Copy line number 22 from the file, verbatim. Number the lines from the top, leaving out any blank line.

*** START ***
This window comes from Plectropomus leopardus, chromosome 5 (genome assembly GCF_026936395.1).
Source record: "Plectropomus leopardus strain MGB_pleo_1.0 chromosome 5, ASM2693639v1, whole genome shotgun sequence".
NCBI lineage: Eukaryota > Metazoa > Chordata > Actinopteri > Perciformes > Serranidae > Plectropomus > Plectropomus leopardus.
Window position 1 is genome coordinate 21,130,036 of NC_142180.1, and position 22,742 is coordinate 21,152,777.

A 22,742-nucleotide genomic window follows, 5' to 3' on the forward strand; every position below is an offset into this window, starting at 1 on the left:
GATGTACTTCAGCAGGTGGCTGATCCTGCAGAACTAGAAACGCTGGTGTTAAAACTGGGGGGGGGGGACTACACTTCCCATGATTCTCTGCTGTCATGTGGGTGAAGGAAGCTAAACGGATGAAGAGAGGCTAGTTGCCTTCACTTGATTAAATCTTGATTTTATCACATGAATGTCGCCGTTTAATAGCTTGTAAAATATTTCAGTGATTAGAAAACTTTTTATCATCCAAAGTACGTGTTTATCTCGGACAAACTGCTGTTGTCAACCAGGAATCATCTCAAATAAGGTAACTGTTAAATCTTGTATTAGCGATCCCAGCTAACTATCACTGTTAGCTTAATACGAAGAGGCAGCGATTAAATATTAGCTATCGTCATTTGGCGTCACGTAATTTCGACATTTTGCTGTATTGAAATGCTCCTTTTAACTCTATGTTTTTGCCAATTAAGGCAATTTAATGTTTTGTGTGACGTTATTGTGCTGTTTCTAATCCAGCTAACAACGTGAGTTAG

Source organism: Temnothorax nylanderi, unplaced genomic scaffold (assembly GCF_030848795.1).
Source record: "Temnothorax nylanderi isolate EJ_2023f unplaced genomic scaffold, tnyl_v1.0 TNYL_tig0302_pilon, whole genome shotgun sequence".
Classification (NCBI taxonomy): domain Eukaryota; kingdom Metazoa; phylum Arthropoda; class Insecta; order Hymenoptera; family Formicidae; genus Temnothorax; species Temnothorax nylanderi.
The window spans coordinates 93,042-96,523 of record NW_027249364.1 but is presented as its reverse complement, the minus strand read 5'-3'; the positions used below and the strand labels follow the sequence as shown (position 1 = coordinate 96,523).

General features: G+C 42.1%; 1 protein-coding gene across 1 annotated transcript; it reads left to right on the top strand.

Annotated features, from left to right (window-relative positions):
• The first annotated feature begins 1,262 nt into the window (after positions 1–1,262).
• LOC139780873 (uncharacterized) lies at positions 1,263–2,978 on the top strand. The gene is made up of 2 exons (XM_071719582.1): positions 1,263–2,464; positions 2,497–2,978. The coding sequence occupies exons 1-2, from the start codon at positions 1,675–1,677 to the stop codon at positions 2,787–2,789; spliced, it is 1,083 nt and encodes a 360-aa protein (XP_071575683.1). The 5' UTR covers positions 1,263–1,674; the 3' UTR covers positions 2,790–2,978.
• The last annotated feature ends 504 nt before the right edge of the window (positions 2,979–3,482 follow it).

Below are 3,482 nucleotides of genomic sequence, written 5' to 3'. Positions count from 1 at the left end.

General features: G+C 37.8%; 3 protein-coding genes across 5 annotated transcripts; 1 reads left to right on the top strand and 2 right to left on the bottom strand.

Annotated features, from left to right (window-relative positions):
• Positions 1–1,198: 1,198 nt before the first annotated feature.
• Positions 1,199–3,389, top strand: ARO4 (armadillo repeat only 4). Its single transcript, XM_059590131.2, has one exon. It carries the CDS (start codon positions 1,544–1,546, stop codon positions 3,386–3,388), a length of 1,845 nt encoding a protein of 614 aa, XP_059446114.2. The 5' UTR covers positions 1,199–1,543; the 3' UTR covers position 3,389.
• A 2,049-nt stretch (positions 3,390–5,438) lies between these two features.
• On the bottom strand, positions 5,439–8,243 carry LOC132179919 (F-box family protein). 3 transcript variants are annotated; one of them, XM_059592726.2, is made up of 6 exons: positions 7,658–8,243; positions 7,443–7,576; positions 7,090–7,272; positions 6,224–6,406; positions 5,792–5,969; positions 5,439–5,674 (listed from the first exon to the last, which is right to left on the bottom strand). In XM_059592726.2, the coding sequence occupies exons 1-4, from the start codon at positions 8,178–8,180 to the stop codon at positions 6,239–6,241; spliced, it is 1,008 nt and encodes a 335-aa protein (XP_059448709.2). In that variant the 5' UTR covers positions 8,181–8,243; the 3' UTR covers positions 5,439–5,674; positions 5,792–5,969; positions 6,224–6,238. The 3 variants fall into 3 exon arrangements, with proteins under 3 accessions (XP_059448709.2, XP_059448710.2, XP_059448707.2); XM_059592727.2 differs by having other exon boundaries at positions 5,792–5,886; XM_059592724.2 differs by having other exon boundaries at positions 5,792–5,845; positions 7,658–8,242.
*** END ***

• On the bottom strand, positions 5,439–8,243 carry LOC132179919 (F-box family protein). 3 transcript variants are annotated; one of them, XM_059592726.2, is made up of 6 exons: positions 7,658–8,243; positions 7,443–7,576; positions 7,090–7,272; positions 6,224–6,406; positions 5,792–5,969; positions 5,439–5,674 (listed from the first exon to the last, which is right to left on the bottom strand). In XM_059592726.2, the coding sequence occupies exons 1-4, from the start codon at positions 8,178–8,180 to the stop codon at positions 6,239–6,241; spliced, it is 1,008 nt and encodes a 335-aa protein (XP_059448709.2). In that variant the 5' UTR covers positions 8,181–8,243; the 3' UTR covers positions 5,439–5,674; positions 5,792–5,969; positions 6,224–6,238. The 3 variants fall into 3 exon arrangements, with proteins under 3 accessions (XP_059448709.2, XP_059448710.2, XP_059448707.2); XM_059592727.2 differs by having other exon boundaries at positions 5,792–5,886; XM_059592724.2 differs by having other exon boundaries at positions 5,792–5,845; positions 7,658–8,242.